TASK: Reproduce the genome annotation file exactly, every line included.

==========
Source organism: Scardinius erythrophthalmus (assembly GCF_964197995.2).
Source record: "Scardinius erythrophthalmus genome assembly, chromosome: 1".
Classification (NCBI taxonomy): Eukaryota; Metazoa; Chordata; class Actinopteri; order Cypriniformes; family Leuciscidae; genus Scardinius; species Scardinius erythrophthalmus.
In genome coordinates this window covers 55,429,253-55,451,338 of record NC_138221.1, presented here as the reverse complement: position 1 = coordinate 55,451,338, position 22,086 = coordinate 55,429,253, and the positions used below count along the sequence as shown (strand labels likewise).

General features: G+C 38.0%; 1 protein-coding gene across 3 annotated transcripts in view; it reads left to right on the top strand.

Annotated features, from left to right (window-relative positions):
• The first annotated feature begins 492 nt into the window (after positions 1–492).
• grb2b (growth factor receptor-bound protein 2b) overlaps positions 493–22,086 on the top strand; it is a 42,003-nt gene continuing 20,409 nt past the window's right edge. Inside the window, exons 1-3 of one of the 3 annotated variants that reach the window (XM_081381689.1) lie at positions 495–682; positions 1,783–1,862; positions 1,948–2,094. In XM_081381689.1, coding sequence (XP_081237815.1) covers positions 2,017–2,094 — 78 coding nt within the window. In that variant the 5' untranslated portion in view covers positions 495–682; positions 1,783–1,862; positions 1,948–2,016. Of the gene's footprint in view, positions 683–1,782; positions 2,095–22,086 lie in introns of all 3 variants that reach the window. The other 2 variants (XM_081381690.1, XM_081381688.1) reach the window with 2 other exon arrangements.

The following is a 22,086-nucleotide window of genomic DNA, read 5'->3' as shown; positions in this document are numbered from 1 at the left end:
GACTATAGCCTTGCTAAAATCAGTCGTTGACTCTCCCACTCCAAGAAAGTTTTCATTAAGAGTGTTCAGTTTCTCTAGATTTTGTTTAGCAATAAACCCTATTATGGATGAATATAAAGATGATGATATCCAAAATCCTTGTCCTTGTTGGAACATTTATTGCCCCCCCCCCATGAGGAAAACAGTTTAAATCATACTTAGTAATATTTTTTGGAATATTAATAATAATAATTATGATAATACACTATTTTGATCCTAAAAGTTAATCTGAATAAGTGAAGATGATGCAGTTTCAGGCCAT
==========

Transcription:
Source organism: Scardinius erythrophthalmus (assembly GCF_964197995.2).
Source record: "Scardinius erythrophthalmus genome assembly, chromosome: 1".
Classification (NCBI taxonomy): Eukaryota; Metazoa; Chordata; class Actinopteri; order Cypriniformes; family Leuciscidae; genus Scardinius; species Scardinius erythrophthalmus.
In genome coordinates this window covers 55,429,253-55,451,338 of record NC_138221.1, presented here as the reverse complement: position 1 = coordinate 55,451,338, position 22,086 = coordinate 55,429,253, and the positions used below count along the sequence as shown (strand labels likewise).

General features: G+C 38.0%; 1 protein-coding gene across 3 annotated transcripts in view; it reads left to right on the top strand.

Annotated features, from left to right (window-relative positions):
• The first annotated feature begins 492 nt into the window (after positions 1–492).
• grb2b (growth factor receptor-bound protein 2b) overlaps positions 493–22,086 on the top strand; it is a 42,003-nt gene continuing 20,409 nt past the window's right edge. Inside the window, exons 1-3 of one of the 3 annotated variants that reach the window (XM_081381689.1) lie at positions 495–682; positions 1,783–1,862; positions 1,948–2,094. In XM_081381689.1, coding sequence (XP_081237815.1) covers positions 2,017–2,094 — 78 coding nt within the window. In that variant the 5' untranslated portion in view covers positions 495–682; positions 1,783–1,862; positions 1,948–2,016. Of the gene's footprint in view, positions 683–1,782; positions 2,095–22,086 lie in introns of all 3 variants that reach the window. The other 2 variants (XM_081381690.1, XM_081381688.1) reach the window with 2 other exon arrangements.

The following is a 22,086-nucleotide window of genomic DNA, read 5'->3' as shown; positions in this document are numbered from 1 at the left end:
GACTATAGCCTTGCTAAAATCAGTCGTTGACTCTCCCACTCCAAGAAAGTTTTCATTAAGAGTGTTCAGTTTCTCTAGATTTTGTTTAGCAATAAACCCTATTATGGATGAATATAAAGATGATGATATCCAAAATCCTTGTCCTTGTTGGAACATTTATTGCCCCCCCCCCATGAGGAAAACAGTTTAAATCATACTTAGTAATATTTTTTGGAATATTAATAATAATAATTATGATAATACACTATTTTGATCCTAAAAGTTAATCTGAATAAGTGAAGATGATGCAGTTTCAGGCCAT